The Jan Lokpal talks of centralisation of power, in a single body, which would not be under anyone's scrutiny. This is a dangerous situation and would lead to rampant corruption.

NEGATIVE ASPECTS OF JAN LOK PAL BILL

a. Is this the single-most-absolutely-effective way of minimizing corruption in this country? Not necessarily. Multiple equally relevant methods and ways can be suggested by experts. b. The bill seeks to empower do-gooders as representatives of the people without due process of election. Election is one of the costliest affairs in this country. Another task for spending public money? For setting up an authority to oversee the authorities we elect?

Beyond the Jan Lokpal Bill


The Jan Lok Pal Movement led by Anna Hazare has become the biggest civil movement since the Quit India Movement led by Mahatma Gandhi against the British colonial authority. Every day the movement is gaining strength both in terms of number and intensity. I fully endorse a civil movement of this sort especially when it is for a noble cause, namely, to rid our beloved country of corruption. Corruption has been a major hurdle in the development of our nation. Corruption has blunted the edge of law and justice and it has ruined the future of every citizen. Corruption has deepened the caste and class systems in our country because the advantaged group continues to grow richer and powerful while the disadvantaged

group continues in its downward sliding. Corruption is truly the woodworm that eats into our national well being. If countries like Germany and Japan have been able to reach such present super-development within a period of six decades after their total destruction brought in by World War II, it is chiefly because these countries are not infected by corruption on such a scale as we see it in India. Six decades have gone by since our independence yet our country has lagged behind in development. The Jan Lok Pal movement demonstrates that the people of India have opened their eyes to the stark reality that they encounter in their day to day life. The younger generation in particular is quite apprehensive about the present state of affairs. They see a bleak future for themselves within the present corrupt system. This is the reason why young people have come out in large numbers to support this movement. However, there are issues of national concern when we look at this civil movement from another perspective. Civil movements like the French Revolution of 1789 or the present Arab revolutions, are movements against monarchy or autocracy which are very legitimate struggles in view of the fundamental human rights. However, a civil movement like the Jan Lok Pal is a movement against a legitimate democratic government mandated by the people of India themselves. In this regard, the Jan Lok Pal Movement can become a destabilizing factor in the country that is already quite fragile. As of now this movement with its eccentric demands and conditions, is paradoxically digging the ground under our very own feet. There has to be a give and take between the government and the Hazare group in order to end this impasse. Such mass movements cannot go on indefinitely without affecting the law and order situation and the development of the country. Arrogance on both sides is not a healthy attitude. An acceptable and effective MoU must be achieved soon or else we are turning the clock of development backward. I fear that if such mass movements continue indefinitely, one day it may turn ugly. After all human beings are human beings and the youth are always hot blooded and prone to overreaction, so we will not be surprised to hear of violence and arson in the near future. It is enough to have a handful of mischief mongers in the group in order to kindle the fire of violence. Another negative side effect of this movement is the politicization of it by certain political groups especially the BJP. When politics enters in, even the most genuine cause like the Jan Lok Pal Movement becomes murky and less credible. In India this is the greatest curse we have to live with, whereby everything does not escape the meddling hand of politics. As of now, the Jan Lok Pal Movement has become an issue of convenience for the NDA to launch its attack against the UPA government. Thus the Jan Lok Pal Movement has given way to a fight within a fight, an agenda within an agenda. Finally, I would like to draw the attention of intelligent and reasonable citizens, to the Post Jan Lok Pal Movement. If the Bill would be passed by the parliament, what guarantee do we have that corruption would be rooted out from our system. Let us not forget that corrupt persons always have a way of getting around the law. Corruption is a perverse attitude, a habitual behaviour learnt by an individual within a system in a society. We may speak of a corrupt system in India, but de facto, individual citizens (politicians, bureaucrats or plebiscites), are the ones who constitute the system. Therefore trying to control the system with laws and preventions is an idealistic approach to solving the problem. Until and unless each individual citizen of India decides to change his/her attitude and behaviour once and for all and assume more civic sense, ten more Lok Pal Bills would do no good. It is here that another civil movement is needed, a movement towards a Civic education in every Indian family, educational institution and religion.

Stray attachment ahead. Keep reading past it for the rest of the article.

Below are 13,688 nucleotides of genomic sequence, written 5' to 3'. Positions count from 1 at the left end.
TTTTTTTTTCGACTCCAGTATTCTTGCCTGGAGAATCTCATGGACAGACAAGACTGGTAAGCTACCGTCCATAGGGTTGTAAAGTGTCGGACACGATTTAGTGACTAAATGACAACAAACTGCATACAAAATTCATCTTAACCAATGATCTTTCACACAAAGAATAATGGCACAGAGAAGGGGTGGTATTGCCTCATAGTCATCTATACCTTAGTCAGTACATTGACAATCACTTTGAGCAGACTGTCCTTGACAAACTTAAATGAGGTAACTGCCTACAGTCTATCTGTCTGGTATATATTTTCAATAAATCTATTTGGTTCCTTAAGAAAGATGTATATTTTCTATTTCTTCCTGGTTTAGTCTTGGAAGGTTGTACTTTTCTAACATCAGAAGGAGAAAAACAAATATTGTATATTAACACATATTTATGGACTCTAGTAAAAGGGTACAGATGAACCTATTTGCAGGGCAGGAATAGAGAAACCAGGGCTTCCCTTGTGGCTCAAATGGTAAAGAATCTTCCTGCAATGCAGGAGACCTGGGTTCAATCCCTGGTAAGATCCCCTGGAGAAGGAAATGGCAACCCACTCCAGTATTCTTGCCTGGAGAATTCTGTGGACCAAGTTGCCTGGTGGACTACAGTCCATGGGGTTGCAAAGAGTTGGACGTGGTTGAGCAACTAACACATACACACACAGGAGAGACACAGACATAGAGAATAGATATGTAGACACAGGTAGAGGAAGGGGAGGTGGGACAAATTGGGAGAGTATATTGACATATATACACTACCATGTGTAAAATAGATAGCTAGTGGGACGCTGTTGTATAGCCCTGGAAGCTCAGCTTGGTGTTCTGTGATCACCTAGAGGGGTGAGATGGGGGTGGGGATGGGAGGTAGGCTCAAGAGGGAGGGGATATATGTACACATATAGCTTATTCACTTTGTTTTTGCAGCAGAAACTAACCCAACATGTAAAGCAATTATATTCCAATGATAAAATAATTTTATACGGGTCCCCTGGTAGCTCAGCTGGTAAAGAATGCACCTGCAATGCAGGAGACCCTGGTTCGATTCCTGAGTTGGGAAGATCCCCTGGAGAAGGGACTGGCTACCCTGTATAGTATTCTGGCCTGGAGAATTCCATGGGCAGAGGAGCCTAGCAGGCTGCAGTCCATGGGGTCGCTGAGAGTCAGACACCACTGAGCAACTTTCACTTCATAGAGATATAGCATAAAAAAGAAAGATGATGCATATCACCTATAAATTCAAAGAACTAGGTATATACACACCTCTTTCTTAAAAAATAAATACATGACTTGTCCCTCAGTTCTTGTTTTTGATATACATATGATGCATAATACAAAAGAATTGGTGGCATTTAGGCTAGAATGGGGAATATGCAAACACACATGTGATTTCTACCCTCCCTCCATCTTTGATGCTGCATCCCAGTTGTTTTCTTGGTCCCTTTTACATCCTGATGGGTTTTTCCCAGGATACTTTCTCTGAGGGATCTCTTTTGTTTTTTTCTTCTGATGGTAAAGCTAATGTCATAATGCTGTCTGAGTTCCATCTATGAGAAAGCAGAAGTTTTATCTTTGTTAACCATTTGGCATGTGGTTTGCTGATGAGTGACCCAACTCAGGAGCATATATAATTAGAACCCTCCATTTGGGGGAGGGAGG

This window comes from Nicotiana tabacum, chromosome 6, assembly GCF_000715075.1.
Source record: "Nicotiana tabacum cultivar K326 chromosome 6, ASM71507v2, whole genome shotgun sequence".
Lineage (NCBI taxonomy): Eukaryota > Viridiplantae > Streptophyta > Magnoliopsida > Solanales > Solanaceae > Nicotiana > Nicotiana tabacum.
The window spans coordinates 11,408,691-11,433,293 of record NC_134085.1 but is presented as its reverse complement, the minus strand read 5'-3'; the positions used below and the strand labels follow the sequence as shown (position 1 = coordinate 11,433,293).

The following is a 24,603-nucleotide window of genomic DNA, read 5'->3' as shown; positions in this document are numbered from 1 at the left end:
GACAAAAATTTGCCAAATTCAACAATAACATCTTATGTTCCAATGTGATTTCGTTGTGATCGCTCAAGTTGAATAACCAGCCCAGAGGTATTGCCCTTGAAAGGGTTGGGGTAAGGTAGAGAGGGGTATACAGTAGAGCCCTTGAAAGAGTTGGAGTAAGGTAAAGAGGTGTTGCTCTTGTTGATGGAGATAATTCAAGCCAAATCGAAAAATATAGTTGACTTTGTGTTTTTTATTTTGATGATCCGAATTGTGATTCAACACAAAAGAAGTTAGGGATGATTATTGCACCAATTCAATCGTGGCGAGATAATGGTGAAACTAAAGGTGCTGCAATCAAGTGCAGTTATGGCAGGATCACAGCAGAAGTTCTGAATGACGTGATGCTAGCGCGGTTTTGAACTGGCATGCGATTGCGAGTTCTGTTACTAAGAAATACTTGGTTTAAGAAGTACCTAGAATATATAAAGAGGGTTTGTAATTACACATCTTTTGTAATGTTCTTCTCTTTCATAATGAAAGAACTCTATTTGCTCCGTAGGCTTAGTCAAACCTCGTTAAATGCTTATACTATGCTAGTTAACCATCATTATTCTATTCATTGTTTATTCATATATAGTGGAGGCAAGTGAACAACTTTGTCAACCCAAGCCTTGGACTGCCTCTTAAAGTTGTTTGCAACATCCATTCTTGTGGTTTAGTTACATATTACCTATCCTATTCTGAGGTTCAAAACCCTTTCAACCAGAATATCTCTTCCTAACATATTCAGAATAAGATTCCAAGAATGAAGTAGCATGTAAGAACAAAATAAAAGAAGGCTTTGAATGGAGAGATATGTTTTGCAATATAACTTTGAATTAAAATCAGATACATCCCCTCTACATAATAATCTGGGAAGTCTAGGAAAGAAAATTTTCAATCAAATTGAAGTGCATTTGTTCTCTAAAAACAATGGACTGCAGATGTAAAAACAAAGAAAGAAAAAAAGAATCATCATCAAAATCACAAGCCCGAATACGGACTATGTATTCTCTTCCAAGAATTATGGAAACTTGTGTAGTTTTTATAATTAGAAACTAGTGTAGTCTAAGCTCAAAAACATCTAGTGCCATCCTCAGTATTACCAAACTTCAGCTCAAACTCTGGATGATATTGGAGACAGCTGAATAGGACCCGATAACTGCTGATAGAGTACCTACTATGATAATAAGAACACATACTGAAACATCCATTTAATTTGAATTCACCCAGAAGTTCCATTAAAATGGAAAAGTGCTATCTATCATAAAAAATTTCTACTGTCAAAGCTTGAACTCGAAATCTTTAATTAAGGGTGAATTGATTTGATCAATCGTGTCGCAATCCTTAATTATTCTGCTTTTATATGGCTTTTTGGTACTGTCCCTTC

If citizens in western countries are more conscious about justice, equality and common welfare, it is not because of any draconian law against corruption, but basically because they are educated from their early childhood to acquire such civic virtues. Christianity has played a major role in the moral formation of the peoples conscience in the west. Therefore, the maxim of Gandhiji be the change you want to see in others is very apt for every Indian citizen. If every Indian citizen decides today to live a righteous life, if every couple decides to bring up their children in ethical values, if every school, college and university decides to make civic and moral education an important part of its curriculum and if every religion (Hindu ashrams, Muslim madrasas and Christian churches) decides to take moral formation as its mission, then we would not need any Jan Lok Pal movement at all. Corruption is a resident evil within the human mind and heart and therefore to end corruption we need a radical change of the person and not merely of the system. We need to support such a genuine movement like the Jan Lok Pal but let us not get obsessed with it so as to forget to look deep into our inner being. The Jan Lok Pal Movement will be successful and fruitful only if every Indian puts to himself/herself this question: what can I personally do to end corruption? If such a question is sincerely responded then the answer is I need to change myself. If all Indians were to answer to this inner call, then together we can make a change. Jai Hind.